Artificial Intelligence, Ethics and Society: A Campus-wide Discussion

Departments: Computer Science

Artificial intelligence (AI) algorithms are deciding everything from which friends’ Facebook posts you see to how to set bail for defendants. The impact of AI technology will only grow, yet many crucial questions still have no clear answers. AI has evolved rapidly; the rest of the world needs to catch up.  

The technology’s far-ranging implications on society are the topic of “AI, Ethics, and Society @ Yale,” a daylong event that brings together speakers and panelists from across campus. The April 5 event, the first of its kind at Yale, will address AI’s impact on society from a moral, legal and philosophical perspective.

Nisheeth Vishnoi, professor of computer science, said Yale is uniquely positioned to tackle these challenges given the incredible strengths it has across its divisions and schools, and the many collaborations between them.

“This is an extremely urgent matter, and I think Yale could be one of the premier places to do this kind of research,” Vishnoi, who is one of the organizers of the event. “This is one of the most important threads of research right now in computer science - trying to understand how we can redesign AI to keep in mind human-centric considerations.”

Of course, the issues go well beyond the field of computer science, as reflected in the wide range of speakers and panelists taking part in the event. The numerous fields represented include law, economics, psychology and management. Computer science needs to lead this effort, Vishnoi said, but a broad spectrum of expertise is needed. In law, for instance, AI is being used to decide the fate of defendants in some cases.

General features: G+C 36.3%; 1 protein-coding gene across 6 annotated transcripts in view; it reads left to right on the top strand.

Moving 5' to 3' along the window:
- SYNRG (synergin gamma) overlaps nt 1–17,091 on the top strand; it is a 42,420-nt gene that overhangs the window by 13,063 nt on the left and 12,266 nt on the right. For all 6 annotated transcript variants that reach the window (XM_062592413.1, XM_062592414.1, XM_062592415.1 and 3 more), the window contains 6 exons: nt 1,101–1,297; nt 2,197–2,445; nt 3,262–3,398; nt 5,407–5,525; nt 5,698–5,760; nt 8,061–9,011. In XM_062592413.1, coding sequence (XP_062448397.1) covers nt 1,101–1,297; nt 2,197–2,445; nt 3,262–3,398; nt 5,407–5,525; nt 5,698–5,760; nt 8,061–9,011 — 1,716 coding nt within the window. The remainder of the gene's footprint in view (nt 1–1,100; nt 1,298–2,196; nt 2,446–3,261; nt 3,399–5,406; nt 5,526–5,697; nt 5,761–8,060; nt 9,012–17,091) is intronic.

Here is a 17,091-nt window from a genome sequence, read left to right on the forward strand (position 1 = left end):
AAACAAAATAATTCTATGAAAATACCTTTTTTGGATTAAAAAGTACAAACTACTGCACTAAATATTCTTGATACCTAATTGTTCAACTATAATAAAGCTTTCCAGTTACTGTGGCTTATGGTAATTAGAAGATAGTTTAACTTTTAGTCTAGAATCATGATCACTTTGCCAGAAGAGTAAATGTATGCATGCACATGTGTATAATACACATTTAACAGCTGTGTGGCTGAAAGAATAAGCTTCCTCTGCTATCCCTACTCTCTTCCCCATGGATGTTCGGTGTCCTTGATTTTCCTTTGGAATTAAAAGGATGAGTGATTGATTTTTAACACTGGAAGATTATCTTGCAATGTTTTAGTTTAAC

“Algorithms take the data of a particular person and based on that, spits out a score that is then used by the judge to decide whether to give this person a bail or not,” Vishnoi said. “What was realized was that these algorithms are often biased against certain minorities. They are trained on human-generated data, so they learn about human biases and can make them worse.”

Even our casual use of social media is affected by AI, as algorithms prioritize and present content to Facebook users, increasingly customized to the user’s preferences. But as these algorithms learn the user’s preferences, they end up providing content in a way that affects those preferences. 

“It’s what is known as nudging, and there are allegations that this kind of nudging is being used to attain political goals by various campaigns.”

With such sweeping implications, reducing the negative effects of AI is no longer a matter confined to computer science.

“A dialogue is required between all stakeholders, which includes people from disciplines such as philosophy, ethics, and economics,” he said. “Psychology is important because you want to understand how humans react to information and how they can be manipulated. So is law, because in the end, we want to come up with the legal and ethical principles that govern these AI algorithms, for which we don’t have much understanding now.” 

It’s a lot to figure out, and Friday’s workshop is just the beginning. The event will end with a panel moderated by Vishnoi on how Yale can develop an ongoing campus-wide effort to address the many issues and questions about AI and its impact on society. 

“AI, Ethics, and Society @ Yale” takes place Friday, April 5 at Yale on York (150 York St) from 8 a.m. to 4:30 p.m.For more details and to register, go to the event’s website